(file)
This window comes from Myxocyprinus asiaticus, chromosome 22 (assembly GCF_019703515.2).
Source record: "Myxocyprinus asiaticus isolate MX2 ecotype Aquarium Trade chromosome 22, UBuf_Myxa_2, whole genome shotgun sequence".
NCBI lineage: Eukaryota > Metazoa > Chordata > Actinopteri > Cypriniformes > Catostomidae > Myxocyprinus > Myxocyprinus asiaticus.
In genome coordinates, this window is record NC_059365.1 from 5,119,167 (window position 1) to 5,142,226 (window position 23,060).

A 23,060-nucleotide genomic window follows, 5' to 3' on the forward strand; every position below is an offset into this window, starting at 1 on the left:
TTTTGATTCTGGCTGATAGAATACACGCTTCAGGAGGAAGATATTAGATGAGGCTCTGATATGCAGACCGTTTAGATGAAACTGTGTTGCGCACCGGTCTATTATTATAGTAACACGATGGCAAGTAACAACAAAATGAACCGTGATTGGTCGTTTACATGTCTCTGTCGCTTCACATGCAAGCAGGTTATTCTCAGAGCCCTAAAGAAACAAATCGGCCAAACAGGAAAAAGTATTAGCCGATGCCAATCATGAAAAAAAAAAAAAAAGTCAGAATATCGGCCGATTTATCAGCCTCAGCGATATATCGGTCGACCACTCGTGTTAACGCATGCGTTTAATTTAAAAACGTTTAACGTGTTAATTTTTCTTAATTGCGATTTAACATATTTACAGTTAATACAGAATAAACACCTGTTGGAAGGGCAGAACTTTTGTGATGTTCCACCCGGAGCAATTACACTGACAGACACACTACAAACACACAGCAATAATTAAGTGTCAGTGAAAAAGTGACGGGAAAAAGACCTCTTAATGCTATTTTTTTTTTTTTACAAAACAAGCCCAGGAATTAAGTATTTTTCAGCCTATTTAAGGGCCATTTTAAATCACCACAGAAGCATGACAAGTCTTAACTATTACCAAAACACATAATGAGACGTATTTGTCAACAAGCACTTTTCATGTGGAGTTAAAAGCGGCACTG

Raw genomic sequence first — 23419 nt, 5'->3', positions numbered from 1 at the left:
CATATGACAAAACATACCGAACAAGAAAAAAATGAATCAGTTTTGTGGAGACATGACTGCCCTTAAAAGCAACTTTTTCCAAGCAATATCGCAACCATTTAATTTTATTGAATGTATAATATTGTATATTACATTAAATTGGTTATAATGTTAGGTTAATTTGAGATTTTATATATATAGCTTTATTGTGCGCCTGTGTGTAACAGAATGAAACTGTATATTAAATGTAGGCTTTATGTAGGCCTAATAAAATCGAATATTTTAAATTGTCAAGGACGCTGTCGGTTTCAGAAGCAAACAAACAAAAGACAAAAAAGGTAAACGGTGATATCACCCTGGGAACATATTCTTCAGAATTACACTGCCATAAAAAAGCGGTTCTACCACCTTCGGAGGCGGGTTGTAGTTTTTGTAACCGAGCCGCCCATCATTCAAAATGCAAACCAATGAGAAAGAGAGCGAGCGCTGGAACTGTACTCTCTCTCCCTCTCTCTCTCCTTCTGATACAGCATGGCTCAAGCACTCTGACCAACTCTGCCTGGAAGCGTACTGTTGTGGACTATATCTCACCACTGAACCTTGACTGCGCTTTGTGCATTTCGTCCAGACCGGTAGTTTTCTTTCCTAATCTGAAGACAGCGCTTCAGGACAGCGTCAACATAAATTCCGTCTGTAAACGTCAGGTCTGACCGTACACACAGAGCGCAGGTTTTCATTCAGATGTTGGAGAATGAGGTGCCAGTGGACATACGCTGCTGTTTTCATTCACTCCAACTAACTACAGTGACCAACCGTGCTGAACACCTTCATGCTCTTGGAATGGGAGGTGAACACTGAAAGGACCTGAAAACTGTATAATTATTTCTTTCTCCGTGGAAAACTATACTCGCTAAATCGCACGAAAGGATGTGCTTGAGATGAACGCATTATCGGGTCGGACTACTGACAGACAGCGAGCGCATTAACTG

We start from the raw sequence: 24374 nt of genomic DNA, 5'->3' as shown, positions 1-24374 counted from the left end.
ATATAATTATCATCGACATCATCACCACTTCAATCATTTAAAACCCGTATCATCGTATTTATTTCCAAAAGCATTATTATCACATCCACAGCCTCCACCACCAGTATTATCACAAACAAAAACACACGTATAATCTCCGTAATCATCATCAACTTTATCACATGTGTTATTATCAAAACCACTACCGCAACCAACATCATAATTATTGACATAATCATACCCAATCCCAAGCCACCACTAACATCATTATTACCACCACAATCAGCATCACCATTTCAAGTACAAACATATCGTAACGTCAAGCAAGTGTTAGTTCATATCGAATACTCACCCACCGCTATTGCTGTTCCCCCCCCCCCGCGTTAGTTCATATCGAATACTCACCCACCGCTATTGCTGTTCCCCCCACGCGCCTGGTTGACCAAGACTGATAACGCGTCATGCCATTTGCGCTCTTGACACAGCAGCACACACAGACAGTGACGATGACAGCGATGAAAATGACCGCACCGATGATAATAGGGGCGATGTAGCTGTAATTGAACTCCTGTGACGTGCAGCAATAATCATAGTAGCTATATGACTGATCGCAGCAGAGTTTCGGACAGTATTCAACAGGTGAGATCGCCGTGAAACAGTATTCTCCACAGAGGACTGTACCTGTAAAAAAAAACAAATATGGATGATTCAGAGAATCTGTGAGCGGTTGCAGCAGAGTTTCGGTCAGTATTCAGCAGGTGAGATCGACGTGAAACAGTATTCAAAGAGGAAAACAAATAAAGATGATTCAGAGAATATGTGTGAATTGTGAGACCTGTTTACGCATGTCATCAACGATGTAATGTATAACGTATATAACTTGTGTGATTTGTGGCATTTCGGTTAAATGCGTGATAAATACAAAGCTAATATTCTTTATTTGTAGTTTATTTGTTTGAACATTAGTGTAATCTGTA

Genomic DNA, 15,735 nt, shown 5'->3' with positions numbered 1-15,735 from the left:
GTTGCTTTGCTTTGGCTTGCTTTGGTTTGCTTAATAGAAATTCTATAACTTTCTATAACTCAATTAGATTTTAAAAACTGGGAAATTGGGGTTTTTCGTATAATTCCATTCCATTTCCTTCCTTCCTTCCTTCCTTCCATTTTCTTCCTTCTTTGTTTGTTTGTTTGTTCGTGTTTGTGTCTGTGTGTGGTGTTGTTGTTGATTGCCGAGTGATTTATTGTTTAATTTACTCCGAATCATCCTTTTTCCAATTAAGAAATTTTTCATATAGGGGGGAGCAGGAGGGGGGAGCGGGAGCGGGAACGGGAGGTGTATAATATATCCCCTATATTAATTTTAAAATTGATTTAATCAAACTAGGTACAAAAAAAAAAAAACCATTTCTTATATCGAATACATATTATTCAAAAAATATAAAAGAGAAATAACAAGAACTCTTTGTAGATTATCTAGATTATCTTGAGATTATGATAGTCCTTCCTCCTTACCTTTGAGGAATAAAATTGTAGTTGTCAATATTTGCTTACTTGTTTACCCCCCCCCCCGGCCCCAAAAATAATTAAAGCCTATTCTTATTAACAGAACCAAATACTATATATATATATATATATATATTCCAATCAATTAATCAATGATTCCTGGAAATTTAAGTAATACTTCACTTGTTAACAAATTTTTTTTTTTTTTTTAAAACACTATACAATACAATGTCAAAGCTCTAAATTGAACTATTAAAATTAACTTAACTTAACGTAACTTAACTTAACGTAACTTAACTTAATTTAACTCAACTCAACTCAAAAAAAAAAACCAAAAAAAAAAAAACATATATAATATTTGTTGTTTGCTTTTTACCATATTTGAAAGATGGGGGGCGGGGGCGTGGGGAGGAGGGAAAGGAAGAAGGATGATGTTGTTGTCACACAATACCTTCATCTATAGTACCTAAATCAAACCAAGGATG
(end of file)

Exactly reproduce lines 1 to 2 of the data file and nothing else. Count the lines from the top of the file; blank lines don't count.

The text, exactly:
This window comes from Myxocyprinus asiaticus, chromosome 22 (assembly GCF_019703515.2).
Source record: "Myxocyprinus asiaticus isolate MX2 ecotype Aquarium Trade chromosome 22, UBuf_Myxa_2, whole genome shotgun sequence".